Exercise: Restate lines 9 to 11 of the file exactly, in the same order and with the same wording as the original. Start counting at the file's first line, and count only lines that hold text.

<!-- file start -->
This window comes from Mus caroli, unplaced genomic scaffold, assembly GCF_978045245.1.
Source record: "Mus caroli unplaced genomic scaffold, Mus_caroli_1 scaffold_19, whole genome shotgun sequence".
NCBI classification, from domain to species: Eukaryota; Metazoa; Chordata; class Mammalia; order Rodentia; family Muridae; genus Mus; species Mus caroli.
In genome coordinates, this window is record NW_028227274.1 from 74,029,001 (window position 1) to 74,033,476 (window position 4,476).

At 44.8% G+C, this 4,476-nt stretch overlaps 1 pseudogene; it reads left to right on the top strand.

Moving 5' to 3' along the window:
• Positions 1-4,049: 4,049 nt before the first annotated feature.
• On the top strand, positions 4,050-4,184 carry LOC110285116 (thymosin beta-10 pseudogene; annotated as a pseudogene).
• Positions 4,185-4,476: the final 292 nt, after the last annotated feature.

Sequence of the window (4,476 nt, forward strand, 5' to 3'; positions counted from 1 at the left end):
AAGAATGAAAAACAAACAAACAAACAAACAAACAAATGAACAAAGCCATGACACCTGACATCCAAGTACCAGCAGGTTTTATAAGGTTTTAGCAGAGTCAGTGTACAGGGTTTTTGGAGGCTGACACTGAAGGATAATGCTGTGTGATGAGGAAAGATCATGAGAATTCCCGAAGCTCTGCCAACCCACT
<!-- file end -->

• Positions 4,185-4,476: the final 292 nt, after the last annotated feature.

Sequence of the window (4,476 nt, forward strand, 5' to 3'; positions counted from 1 at the left end):
AAGAATGAAAAACAAACAAACAAACAAACAAACAAATGAACAAAGCCATGACACCTGACATCCAAGTACCAGCAGGTTTTATAAGGTTTTAGCAGAGTCAGTGTACAGGGTTTTTGGAGGCTGACACTGAAGGATAATGCTGTGTGATGAGGAAAGATCATGAGAATTCCCGAAGCTCTGCCAACCCACT